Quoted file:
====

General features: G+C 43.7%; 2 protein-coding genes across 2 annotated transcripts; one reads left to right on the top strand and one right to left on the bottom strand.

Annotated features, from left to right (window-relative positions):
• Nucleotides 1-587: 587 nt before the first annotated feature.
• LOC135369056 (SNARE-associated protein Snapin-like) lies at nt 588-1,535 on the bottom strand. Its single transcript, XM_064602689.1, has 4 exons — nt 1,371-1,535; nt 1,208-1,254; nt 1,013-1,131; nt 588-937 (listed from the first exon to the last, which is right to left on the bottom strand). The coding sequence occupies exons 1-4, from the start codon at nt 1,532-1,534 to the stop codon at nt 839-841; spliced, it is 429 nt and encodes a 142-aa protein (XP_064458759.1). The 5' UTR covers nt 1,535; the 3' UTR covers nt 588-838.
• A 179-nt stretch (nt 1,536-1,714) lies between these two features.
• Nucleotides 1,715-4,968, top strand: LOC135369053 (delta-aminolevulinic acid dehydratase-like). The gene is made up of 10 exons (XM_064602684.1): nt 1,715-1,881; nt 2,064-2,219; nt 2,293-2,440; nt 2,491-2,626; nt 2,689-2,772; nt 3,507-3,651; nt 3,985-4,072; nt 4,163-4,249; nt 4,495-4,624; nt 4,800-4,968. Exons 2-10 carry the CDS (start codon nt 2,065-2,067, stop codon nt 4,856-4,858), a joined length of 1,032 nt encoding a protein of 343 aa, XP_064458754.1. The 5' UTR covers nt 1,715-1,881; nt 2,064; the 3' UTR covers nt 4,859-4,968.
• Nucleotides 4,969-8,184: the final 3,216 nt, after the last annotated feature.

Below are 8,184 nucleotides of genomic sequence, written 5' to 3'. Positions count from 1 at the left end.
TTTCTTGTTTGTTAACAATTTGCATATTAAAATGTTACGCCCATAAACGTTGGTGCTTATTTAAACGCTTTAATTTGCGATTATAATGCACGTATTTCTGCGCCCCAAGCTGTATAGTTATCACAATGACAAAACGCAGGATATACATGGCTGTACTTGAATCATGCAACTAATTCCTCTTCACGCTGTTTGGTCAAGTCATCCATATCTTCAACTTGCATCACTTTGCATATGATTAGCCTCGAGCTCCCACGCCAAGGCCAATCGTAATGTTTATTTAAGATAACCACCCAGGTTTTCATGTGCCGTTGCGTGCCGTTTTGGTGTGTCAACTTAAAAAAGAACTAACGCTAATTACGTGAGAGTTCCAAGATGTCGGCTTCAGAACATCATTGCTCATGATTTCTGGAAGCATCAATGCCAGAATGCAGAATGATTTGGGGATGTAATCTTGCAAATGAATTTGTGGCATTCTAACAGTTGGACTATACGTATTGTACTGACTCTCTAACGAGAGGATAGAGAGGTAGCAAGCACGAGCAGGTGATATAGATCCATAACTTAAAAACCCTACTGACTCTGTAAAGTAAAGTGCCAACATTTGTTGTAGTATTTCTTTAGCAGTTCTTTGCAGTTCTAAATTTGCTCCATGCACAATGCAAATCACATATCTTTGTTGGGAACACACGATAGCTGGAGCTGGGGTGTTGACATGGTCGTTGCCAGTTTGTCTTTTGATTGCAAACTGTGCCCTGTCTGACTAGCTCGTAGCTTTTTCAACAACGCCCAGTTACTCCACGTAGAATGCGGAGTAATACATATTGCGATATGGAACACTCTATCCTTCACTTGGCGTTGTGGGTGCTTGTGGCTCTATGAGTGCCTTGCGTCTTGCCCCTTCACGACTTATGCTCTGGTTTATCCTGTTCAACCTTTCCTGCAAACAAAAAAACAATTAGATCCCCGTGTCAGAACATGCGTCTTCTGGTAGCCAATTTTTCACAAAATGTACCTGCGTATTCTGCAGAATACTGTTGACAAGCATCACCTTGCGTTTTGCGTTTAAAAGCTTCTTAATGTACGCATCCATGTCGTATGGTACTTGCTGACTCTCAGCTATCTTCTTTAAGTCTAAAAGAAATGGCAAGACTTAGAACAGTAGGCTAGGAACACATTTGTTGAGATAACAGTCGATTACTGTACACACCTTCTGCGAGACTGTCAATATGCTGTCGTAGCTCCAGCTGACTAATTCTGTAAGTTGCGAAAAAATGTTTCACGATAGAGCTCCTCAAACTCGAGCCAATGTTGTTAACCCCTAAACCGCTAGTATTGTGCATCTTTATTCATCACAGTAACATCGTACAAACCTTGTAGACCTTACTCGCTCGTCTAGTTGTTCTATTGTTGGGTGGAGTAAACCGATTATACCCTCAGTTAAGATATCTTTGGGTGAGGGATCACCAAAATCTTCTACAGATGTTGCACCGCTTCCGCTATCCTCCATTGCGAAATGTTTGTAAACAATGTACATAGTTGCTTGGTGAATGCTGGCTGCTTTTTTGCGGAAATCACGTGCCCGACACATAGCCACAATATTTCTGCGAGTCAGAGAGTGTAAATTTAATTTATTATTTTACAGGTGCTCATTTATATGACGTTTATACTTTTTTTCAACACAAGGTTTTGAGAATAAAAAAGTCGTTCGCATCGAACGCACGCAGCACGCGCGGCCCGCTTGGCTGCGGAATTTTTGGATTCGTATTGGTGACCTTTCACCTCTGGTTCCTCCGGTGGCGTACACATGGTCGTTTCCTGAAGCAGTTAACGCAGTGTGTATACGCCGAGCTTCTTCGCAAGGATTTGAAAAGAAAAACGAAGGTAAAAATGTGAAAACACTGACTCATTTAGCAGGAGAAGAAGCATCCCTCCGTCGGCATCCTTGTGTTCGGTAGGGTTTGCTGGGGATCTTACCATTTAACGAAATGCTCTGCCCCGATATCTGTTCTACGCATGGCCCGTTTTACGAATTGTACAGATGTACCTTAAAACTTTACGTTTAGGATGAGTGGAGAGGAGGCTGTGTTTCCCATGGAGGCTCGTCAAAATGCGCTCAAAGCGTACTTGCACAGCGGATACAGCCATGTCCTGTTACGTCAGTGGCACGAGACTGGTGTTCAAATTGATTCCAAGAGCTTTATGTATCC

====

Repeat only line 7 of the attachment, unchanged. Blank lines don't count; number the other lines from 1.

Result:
• Nucleotides 4,969-8,184: the final 3,216 nt, after the last annotated feature.